I was just finishing work, birds were chirping, and the sun was low on the horizon when a small red circle appeared at the top right corner of my Slack feed. When I clicked it, a monster jumped out: our entire Incident Intelligence product was offline. This was especially embarrassing because we focus on building and providing tools to detect these kinds of incidents quickly. It's our responsibility to be reliable for our customers. We can't be offline because then our customers won't know when they are offline.

So what exactly happened? An engineer deleted a subscriber resource in Google Cloud Platform thinking it was only used for testing, but it was actually being used in production. Mistakes do happen, but we can’t have that kind of downtime.

We took several measures to make sure this issue would never happen again. Here’s how we leveraged our synthetics solution in combination with New Relic Alerts to set up a smoke test to continuously verify that data flows through our complex Incident Intelligence pipeline from start to finish.

Our system does the following:

  • Gets incident data from New Relic and third-party sources such as PagerDuty, Grafana, and Prometheus.
  • Attempts to correlate events based on time, context, and topology under one root cause, known as an issue.
  • Enriches this issue with additional helpful information used for problem-solving.
  • Sends this vastly improved issue back to the team in ServiceNow, PagerDuty, Slack, and other third-party platforms.

This is a simplified representation of our system:

Simplified representation shows process from input to output.

Smoke testing the Incident Intelligence pipeline

According to Wikipedia, the term “smoke testing” likely originated in the plumbing industry— plumbers would use real smoke to discover leaks and cracks in pipe systems. In our case,  there are many moving parts in our system that are constantly changing. We needed a smoke test that would discover when our system had any issues. We decided to add a heartbeat test that regularly checks to make sure data is flowing happily from our input to our outputs.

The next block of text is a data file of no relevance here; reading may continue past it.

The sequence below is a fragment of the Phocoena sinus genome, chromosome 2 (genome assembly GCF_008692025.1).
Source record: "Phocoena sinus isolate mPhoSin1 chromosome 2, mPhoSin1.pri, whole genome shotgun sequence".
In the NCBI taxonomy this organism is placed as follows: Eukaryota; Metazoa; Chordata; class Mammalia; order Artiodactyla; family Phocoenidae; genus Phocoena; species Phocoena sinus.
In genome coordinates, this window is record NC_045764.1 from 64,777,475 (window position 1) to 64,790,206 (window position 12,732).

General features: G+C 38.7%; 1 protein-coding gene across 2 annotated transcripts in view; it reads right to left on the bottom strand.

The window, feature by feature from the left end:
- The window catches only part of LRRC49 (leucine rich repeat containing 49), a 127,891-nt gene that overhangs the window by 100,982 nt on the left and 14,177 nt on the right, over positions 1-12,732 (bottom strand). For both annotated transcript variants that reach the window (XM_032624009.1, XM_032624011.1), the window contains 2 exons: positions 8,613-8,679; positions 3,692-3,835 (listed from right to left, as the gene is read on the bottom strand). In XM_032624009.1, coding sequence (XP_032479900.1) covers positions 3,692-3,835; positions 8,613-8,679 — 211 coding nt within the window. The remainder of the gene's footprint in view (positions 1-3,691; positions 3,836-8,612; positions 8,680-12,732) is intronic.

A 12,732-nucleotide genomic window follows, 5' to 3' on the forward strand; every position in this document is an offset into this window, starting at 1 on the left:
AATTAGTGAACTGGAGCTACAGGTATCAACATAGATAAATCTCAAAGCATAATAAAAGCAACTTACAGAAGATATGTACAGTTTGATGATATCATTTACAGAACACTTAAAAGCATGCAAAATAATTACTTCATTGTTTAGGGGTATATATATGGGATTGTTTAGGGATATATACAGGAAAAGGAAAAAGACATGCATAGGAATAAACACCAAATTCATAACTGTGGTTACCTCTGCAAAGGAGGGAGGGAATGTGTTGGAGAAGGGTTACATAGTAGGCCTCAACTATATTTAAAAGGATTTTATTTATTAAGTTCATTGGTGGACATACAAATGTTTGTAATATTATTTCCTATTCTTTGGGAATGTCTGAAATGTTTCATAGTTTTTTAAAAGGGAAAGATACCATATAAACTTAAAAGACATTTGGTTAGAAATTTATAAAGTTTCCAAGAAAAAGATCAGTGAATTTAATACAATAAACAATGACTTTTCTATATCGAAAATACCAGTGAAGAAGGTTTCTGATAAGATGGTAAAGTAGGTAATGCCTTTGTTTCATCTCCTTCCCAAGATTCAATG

We set up the test to do the following:

  • Use a Synthetic monitor to periodically insert a message (called IINTSmokeTestStart) to New Relic Metrics.
An NRQL alert definition that triggers an alert when it detects a log entry in New Relic metrics.
  • Use a NRQL condition to trigger a new alert for each log entry of this kind. Incident Intelligence receives these alerts as inputs. The image above shows our alert condition. Meanwhile, the image below shows the periodic signal that triggers new alerts.
Periodic signal that triggers new alerts.
  • Configure a webhook destination endpoint in Incident Intelligence that reacts to these periodic signals by writing another record (called IINTSmokeTestEnd) to New Relic Metrics using the Metrics API. The image below shows the webhook and the destination endpoint: New Relic's Metrics API.
Image shows the webhook key and destination endpoint.
  • Add a final NRQL alert policy that triggers if theIINTSmokeTestEnd message doesn’t arrive. That means the pipeline is down and we need an on-call engineer to address it immediately.
NRQL alert policy that triggers if message doesn't arrive.

Here’s a summary of what happens now that our heartbeat test is in place:

  1. We continuously generate data that activates our pipeline end-to-end.
  2. Every minute, we push incidents to the beginning of our pipeline. In our case, we are simulating incidents for our input data.
  3. Every five minutes, the end of our pipeline uses a webhook to log a message using the Metrics API. If this message isn’t received, we get an alert notifying us that something is wrong.

We can now sleep comfortably knowing we have one more layer of protection for our customers.